Any examples of Mainstream Movies filmed/shot entirely with natural/ambient lighting? - Page 3 at DVinfo.net

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Old May 12th, 2005, 10:55 AM   #31
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...a generation that's been weened on video and video games and computer screens, is more accepting of an image with video like qualities... its' film that looks funny to them. So in my opinion, the date at which HD will 'replace' film, goes beyond when the technology supports the same resolution and lattitude... it goes to when the kids who want to be DP's now, replace the old guard. How long??? Twenty years maybe?
And for those who have grown up with video games, there are even more aesthetics. More consideration for First Person perspective, for example, playing with time (bullet-time - Matrix). Establishing shots that no one over a few million dollar budget would ever consider. If you look at the shots coming out of E3 you may wonder if it is now going in a different direction where the audience expects every shot to be a wow shot because it is easier to compose in 3D.
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Old May 13th, 2005, 02:21 PM   #32
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Hi All,

Doing a little more research, I found some statements that Director Peter Hyams uses little to no extra lighting on his movies. It went on to say that he's been regularly criticized about that because his movies come off poorly lit. He's directed Capricorn One, 2010, Running Scared, The Presidio, Narrow Margin, Timecop, The Relic, End of Days and has a new movie coming out called A Sound Of Thunder that looks visually interesting (though lots of CGI it seems).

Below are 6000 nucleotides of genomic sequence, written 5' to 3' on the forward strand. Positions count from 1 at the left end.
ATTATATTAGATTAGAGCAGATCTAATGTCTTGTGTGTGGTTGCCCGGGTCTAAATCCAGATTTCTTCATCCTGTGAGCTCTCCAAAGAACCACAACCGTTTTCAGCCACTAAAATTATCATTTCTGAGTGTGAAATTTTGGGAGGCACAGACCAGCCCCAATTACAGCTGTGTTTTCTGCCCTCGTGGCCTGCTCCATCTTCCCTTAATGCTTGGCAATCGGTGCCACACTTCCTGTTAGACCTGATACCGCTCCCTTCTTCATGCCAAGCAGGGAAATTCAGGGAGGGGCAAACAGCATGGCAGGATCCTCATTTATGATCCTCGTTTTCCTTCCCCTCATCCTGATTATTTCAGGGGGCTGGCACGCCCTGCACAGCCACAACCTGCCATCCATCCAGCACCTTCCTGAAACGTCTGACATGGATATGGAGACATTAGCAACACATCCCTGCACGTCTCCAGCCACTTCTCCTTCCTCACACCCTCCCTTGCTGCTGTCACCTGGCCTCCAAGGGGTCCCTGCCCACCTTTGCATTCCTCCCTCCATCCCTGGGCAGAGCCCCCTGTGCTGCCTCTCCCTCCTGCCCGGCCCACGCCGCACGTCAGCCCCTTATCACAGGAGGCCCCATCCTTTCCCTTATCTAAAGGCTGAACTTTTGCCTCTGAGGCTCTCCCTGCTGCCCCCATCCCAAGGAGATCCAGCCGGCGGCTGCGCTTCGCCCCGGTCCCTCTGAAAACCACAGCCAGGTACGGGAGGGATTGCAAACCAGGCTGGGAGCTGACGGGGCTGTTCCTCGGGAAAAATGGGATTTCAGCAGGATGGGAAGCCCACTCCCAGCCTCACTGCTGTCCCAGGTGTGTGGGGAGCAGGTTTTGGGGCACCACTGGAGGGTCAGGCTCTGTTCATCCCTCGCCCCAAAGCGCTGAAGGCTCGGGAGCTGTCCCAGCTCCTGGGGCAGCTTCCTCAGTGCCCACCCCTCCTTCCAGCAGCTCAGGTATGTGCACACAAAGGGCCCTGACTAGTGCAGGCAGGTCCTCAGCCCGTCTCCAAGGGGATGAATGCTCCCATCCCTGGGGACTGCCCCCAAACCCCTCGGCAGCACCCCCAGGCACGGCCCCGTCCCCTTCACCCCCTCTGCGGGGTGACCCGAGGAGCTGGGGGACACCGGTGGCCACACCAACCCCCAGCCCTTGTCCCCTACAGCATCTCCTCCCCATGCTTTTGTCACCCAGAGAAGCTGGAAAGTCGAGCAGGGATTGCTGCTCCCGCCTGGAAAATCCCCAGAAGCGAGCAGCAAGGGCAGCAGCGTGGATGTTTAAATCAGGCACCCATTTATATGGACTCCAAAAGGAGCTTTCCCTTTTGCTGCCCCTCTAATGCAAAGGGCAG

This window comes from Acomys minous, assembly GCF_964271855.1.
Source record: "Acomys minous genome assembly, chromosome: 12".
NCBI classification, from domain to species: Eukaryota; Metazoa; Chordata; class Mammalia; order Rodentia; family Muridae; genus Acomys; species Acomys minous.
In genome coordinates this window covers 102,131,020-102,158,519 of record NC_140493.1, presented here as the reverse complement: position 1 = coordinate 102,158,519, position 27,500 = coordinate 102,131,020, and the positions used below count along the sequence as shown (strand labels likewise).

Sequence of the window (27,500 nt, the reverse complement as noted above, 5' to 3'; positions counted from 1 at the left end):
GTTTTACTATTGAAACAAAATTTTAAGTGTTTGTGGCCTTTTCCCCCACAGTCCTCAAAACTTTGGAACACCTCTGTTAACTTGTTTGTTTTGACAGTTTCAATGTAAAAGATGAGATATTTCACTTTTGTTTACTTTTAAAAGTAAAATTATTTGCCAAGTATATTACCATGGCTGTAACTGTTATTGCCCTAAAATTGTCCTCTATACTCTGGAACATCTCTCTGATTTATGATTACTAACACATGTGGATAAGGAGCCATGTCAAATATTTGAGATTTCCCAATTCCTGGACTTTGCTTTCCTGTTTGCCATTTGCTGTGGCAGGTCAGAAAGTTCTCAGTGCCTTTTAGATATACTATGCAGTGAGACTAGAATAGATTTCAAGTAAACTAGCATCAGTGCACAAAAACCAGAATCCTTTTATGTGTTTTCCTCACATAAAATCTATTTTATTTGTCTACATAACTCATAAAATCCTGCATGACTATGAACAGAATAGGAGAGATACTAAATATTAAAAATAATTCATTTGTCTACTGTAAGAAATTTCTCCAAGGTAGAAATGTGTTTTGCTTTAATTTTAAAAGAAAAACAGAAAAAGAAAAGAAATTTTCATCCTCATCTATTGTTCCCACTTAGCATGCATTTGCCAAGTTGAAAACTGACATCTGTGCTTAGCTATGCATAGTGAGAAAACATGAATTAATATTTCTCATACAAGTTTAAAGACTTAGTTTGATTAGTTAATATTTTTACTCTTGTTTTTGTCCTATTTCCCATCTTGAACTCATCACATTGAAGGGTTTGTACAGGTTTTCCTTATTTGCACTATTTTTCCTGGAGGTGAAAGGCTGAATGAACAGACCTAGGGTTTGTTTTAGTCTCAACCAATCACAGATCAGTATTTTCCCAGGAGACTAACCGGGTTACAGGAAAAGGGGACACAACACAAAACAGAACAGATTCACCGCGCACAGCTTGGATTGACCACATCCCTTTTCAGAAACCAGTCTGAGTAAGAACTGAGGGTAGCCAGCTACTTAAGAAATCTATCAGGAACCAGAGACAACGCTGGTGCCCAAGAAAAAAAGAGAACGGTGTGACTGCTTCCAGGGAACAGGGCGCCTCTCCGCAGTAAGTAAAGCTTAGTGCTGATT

Is anyone else familiar with his work/techniques? I watched Capricorn One (coincidentally it was on Cable last night) and I can see that the lighting is dim compared to most movies and I wasn't sure if it all looked dated because the movie is from 1978, or if that is the case in all his films.

Thoughts?

Brian
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Old May 13th, 2005, 03:39 PM   #33
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2010 uses no extra lighting????
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Old May 13th, 2005, 05:53 PM   #34
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I am stating what I heard second hand. There was a statement posted that he's known for avoiding using any extra lighting and working with natural or existing man made light sources. I can't vouch for it being true or false, though I did notice that the scenes in Capricorn One last night did seem like they could have used very little light enhancements.

If anyone knows if this is true or false, speak up. I'd think any movie like 2010 would have to use extra lighting.. but who knows?

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Old May 13th, 2005, 06:06 PM   #35
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Since half of "2010" was shot on a soundstage or was an FX shot (i.e. in space) that statement is hard to believe. He also made "Outland", another movie set entirely in space.

I don't remember Capricorn One that much but every other one of the movies in that list are major FX-laden and sound-stage shot movies. Maybe selected scenes from these movies used available light but you would think someone who likes shooting like that would stay away from science fiction. :)
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Old May 13th, 2005, 06:19 PM   #36
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Originally Posted by Keith Loh
you would think someone who likes shooting like that would stay away from science fiction. :)
You would...
but then again 2010 and Capricorn One are nothing to write home about.
:)